The words "In God We Trust" should be rendered in 4-inch lettering above the city seal in the City Council chamber, the council decided in a 3-2 vote at Tuesday's meeting.
. On Tuesday, staffers asked the council for direction about where to place the phrase and what it should look like.
Council members Marcia Rudolph, Scott Voigts and Kathryn McCullough said they liked the idea of putting the words above the wooden city seal on the wall behind the dais, in lettering that would complement the seal.
"It is the motto of our nation, and I think it's a good motto for us," Voigts said.
Two members of the public, Vincent Burke and Bob Holtzclaw, encouraged the council to move forward with posting the phrase.
Mayor Peter Herzog, who , proposed it be put up on the along with the words "E Pluribus Unum," the national motto before Congress changed it to "In God We Trust" in 1956. That motion died, supported only by Councilman Mark Tettemer.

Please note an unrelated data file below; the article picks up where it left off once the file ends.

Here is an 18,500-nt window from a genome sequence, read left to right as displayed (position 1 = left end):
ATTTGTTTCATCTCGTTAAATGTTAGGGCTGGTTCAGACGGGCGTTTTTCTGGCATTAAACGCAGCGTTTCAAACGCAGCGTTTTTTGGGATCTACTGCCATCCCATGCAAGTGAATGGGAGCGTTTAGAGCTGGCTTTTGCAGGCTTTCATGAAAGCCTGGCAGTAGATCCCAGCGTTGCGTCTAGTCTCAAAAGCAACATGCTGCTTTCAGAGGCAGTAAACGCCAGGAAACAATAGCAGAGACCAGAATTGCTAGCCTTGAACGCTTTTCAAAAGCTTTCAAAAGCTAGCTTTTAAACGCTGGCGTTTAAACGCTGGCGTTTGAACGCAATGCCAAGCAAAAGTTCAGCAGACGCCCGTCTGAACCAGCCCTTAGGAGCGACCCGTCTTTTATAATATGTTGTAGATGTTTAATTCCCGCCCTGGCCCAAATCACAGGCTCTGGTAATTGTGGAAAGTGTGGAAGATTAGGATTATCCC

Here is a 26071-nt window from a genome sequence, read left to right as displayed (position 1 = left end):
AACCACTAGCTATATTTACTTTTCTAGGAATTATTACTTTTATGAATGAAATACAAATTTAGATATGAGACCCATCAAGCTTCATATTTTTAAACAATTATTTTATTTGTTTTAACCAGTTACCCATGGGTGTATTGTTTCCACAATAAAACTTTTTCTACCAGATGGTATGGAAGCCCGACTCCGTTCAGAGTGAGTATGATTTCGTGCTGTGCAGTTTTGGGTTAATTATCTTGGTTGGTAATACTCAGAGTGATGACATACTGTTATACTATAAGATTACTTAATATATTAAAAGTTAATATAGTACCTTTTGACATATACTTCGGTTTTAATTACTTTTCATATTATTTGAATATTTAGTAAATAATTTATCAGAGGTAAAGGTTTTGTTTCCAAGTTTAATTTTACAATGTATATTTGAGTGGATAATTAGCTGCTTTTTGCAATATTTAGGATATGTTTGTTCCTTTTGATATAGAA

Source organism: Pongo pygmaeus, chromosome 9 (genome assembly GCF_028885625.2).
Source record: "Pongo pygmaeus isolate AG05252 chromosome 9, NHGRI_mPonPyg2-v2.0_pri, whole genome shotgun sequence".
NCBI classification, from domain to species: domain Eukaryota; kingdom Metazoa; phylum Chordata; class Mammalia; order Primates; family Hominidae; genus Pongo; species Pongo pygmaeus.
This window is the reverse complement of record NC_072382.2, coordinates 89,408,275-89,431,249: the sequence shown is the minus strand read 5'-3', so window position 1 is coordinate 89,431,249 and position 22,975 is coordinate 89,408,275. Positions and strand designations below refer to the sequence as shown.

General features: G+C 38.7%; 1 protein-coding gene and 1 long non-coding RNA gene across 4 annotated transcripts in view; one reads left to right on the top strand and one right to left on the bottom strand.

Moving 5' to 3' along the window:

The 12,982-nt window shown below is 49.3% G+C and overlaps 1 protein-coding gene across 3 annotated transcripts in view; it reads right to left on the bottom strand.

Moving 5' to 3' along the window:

To illustrate that the motto was divisive, Herzog read aloud a number of objecting to the posting of "In God We Trust." He also pointed out that council members have taken an oath to uphold the Constitution and they pledge allegiance to the flag at the beginning of every meeting. Given all that, he said, he didn't understand why spending money to post the motto would be necessary.
"What I haven't heard to date is … what it is that this 'In God We Trust' adds." Herzog said. "What is it going to accomplish? I've always been one [who thinks] that just doing something to do it is not a good reason."
But Voigts argued that displaying "In God We Trust" was appropriate.
"It's not we're talking about a deity," Voigts said. "We're talking about a motto."
After the meeting, he elaborated.
"It's a motto, and if you don't have the faith to believe in it, it means nothing," he said. "I just look at it that if you don't want to believe in a god, that's your choice, but the words won't mean anything to you then."
Rudolph said she'd like to see the display unveiled at the council meeting July 5. A rough estimate in the staff report on the item said that putting the words up would cost between $3,000 and $4,000.